Liturgical Guide

 

Resurrectional Apolytikion in the Plagal First Mode
Τὸν συνάναρχον Λόγον Πατρὶ καὶ Πνεύματι…
Let us worship the Word, O ye faithful, praising Him that with the Father and the Spirit is co-beginningless God, Who was born of a pure Virgin that we all be saved; for He was pleased to mount the Cross in the flesh that He assumed, accepting thus to endure death.  And by His glorious rising, He also willed to resurrect the dead.
Reading is under copyright and is used with permission, all rights reserved by: Holy Transfiguration Monastery

 

Apolytikion for Veneration of the Chains of Apostle Peter in the Second Mode
Τὴν Ῥώμην μὴ λιπῶν…
Without leaving Rome, thou didst come to us by the precious chains which thou didst wear. O foremost of the Apostles.  And venerating them with faith, we pray:  By thine intercessions with God, grant us great mercy.
Reading is under copyright and is used with permission, all rights reserved by: Holy Transfiguration Monastery

 

Apolytikion of St. Demetrios in the Third Mode
Μέγαν εύρατο εv τοίς κιvδύvοις…
Greatness has been found in danger.  You are champion of the world.  A victor who could turn the nations back.  You boldly encouraged Nestor to defeat Lyaeus in the arena.  Therefore, holy great martyr Demetrios, intercede with Christ our God, to grant us His great mercy.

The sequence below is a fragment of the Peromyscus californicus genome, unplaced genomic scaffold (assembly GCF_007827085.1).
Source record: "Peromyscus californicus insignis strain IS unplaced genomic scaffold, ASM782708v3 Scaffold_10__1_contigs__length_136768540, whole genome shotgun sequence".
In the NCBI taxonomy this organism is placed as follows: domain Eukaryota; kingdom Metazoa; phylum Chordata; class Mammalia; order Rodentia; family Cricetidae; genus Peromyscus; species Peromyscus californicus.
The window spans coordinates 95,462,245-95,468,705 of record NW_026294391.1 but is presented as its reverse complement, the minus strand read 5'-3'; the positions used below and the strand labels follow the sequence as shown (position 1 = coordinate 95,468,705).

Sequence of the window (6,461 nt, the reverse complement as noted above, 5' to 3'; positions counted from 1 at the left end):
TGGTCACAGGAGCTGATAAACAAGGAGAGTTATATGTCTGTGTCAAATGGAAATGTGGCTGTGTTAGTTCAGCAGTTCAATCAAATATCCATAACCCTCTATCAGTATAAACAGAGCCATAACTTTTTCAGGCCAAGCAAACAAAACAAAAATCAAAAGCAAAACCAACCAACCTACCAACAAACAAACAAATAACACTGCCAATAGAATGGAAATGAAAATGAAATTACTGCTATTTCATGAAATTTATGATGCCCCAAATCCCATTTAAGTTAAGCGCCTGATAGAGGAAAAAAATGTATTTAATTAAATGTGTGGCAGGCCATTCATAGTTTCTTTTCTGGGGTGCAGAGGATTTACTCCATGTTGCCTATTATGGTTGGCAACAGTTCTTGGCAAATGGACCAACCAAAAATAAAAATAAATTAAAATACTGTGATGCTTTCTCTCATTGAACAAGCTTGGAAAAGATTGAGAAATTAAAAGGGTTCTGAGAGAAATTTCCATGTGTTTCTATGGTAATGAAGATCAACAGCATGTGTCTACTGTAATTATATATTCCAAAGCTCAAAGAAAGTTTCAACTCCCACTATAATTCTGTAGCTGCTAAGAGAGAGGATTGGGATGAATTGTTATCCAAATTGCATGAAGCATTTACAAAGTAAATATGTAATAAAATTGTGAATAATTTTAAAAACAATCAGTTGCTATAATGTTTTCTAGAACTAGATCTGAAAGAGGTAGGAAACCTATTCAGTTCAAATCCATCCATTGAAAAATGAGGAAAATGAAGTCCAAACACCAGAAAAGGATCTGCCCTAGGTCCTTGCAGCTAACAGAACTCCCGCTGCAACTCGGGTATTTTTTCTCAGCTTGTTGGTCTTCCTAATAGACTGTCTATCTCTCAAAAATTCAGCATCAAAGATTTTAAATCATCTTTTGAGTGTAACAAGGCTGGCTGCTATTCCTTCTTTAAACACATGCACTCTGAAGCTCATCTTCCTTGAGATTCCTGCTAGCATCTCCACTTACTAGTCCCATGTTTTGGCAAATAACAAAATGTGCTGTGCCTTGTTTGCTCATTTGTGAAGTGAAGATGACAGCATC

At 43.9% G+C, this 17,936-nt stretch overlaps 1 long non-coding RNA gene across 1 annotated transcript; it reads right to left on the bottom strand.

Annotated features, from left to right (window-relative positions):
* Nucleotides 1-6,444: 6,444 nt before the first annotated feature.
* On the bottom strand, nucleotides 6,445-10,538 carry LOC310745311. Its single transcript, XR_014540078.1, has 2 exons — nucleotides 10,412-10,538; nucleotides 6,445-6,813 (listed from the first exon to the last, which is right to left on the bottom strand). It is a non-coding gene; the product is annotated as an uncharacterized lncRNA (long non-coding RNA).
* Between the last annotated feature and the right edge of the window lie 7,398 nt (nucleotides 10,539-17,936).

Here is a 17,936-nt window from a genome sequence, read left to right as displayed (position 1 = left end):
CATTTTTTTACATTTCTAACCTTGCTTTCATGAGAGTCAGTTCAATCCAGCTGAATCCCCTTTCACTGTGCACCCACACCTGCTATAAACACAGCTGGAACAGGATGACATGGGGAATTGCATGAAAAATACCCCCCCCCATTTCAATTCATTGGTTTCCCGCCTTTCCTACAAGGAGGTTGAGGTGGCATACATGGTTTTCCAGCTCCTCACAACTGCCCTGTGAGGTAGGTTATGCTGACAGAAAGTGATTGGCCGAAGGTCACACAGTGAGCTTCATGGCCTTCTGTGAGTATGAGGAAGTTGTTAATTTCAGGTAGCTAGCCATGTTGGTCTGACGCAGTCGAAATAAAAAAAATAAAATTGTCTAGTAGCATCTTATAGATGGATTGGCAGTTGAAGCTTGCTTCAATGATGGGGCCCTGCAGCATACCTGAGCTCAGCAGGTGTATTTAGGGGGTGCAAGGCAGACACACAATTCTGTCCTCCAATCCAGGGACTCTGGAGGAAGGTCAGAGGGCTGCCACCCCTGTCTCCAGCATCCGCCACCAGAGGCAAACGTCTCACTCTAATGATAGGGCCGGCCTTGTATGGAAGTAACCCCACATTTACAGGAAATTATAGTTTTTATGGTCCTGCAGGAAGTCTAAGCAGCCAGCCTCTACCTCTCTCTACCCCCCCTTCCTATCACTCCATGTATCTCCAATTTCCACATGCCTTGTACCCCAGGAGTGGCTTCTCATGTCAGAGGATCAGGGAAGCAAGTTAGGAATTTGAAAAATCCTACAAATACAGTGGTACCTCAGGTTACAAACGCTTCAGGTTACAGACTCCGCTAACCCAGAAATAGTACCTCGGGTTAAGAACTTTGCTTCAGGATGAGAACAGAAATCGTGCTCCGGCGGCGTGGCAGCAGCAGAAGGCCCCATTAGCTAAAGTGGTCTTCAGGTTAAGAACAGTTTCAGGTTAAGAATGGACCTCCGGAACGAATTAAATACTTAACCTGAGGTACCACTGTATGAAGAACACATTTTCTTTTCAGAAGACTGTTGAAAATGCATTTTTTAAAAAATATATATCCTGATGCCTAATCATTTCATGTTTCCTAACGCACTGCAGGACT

Reading is under copyright and is used with permission, all rights reserved by: Holy Transfiguration Monastery

 

Seasonal Kontakion in the First Mode
Ὁ μήτραν παρθενικὴν ἁγιάσας τῶ τόκω σου…
Your birth sanctified a Virgin’s womb and properly blessed the hands of Symeon.  Having now come and saved us O Christ our God, give peace to Your commonwealth in troubled times and strengthen those in authority, whom You love, as only the loving One.
Reading is under copyright and is used with permission, all rights reserved by: Narthex Press

 

Epistle Reading

Prokeimenon. Plagal First Mode. Psalm 11.7,1.
You, O Lord, shall keep us and preserve us.
Verse: Save me, O Lord, for the godly man has failed.

 

The reading is from St. Paul’s Letter to the Colossians 3:4-11

Brethren, when Christ who is our life appears, then you also will appear with him in glory. Put to death therefore what is earthly in you: fornication, impurity, passion, evil desire, and covetousness, which is idolatry. On account of these the wrath of God is coming upon the sons of disobedience. In these you once walked, when you lived in them. But now put them all away: anger, wrath, malice, slander, and foul talk from your mouth. Do not lie to one another, seeing that you have put off the old nature with its practices and have put on the new nature, which is being renewed in knowledge after the image of its creator. Here there cannot be Greek and Jew, circumcised and uncircumcised, barbarian, Scythian, slave, free man, but Christ is all, and in all.

Gospel Reading

 

The reading is from Luke 17:12-19